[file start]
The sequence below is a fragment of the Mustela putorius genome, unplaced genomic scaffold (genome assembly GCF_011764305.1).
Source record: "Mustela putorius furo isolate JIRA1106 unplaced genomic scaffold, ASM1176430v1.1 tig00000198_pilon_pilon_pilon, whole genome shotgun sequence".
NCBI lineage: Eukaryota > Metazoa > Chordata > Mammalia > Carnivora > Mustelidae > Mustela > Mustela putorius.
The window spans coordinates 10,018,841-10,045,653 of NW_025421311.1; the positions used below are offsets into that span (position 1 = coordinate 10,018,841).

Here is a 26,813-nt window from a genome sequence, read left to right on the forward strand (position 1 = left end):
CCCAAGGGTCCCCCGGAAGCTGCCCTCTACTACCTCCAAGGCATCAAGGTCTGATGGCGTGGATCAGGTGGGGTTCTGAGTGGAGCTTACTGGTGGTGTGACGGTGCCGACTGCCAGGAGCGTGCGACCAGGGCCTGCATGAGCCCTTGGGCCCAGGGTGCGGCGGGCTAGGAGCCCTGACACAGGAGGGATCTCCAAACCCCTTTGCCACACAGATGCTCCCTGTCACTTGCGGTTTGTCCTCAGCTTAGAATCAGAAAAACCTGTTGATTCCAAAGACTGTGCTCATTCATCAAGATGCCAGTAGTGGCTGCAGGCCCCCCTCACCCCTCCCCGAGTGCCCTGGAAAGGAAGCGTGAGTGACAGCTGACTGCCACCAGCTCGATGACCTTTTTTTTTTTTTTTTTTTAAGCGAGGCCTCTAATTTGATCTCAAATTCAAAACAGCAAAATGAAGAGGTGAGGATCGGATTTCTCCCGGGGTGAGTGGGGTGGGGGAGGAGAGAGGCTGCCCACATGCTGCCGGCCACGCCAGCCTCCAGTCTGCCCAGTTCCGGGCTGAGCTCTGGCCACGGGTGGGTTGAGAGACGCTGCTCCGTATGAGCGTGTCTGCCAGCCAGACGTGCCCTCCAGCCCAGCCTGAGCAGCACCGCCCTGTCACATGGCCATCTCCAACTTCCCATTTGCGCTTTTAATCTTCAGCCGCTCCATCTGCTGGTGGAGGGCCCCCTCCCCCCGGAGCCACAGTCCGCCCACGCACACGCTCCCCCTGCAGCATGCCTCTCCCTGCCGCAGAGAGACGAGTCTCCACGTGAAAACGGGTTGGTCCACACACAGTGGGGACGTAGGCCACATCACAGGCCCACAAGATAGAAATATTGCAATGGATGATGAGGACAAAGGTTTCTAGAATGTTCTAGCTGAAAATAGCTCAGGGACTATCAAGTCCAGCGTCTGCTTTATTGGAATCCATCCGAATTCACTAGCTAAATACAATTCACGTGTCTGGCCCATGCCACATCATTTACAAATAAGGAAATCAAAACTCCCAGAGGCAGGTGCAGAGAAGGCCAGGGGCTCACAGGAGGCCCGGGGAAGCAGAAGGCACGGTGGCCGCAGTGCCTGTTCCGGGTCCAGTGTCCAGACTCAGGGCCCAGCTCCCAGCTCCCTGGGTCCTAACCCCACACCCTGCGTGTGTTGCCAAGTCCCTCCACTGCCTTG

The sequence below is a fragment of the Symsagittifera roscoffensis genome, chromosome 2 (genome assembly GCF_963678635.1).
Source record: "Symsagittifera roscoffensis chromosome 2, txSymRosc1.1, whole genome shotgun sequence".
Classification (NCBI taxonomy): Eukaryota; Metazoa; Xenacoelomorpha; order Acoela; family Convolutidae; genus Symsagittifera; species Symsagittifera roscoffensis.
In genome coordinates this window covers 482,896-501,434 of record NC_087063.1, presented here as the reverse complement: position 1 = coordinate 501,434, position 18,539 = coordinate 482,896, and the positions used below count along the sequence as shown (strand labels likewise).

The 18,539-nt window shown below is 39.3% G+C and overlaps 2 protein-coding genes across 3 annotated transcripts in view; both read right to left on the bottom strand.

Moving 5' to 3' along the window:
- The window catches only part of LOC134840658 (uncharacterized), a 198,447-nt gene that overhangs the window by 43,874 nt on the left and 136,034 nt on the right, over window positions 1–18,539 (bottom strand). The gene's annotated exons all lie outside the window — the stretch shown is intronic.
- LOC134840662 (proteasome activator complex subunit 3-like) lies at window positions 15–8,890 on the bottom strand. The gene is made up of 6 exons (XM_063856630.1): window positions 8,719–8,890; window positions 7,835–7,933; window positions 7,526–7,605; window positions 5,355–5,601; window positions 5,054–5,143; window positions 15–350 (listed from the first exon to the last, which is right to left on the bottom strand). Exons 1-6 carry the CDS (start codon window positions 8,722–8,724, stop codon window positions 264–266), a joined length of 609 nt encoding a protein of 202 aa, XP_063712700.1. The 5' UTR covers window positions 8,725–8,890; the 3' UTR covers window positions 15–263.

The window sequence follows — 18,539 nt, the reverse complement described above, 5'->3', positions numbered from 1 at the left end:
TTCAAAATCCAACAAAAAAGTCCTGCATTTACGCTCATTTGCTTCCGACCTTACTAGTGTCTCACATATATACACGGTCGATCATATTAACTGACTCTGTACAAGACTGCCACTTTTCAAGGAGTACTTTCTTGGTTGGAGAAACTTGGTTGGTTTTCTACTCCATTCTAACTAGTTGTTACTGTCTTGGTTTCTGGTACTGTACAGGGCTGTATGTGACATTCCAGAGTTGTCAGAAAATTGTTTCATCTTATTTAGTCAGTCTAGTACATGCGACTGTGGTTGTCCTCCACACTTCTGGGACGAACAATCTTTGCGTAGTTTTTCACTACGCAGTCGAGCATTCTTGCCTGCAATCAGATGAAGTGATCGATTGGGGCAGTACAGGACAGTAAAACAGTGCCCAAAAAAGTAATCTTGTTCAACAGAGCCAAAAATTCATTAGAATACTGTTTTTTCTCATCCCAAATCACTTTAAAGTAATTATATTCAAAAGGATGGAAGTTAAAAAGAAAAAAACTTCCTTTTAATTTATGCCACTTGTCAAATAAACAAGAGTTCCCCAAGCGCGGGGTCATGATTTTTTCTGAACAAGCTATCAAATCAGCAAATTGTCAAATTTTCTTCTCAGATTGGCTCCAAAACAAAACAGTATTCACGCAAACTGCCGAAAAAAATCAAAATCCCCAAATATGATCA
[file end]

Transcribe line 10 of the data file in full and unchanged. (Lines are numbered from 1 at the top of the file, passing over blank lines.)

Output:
In genome coordinates this window covers 482,896-501,434 of record NC_087063.1, presented here as the reverse complement: position 1 = coordinate 501,434, position 18,539 = coordinate 482,896, and the positions used below count along the sequence as shown (strand labels likewise).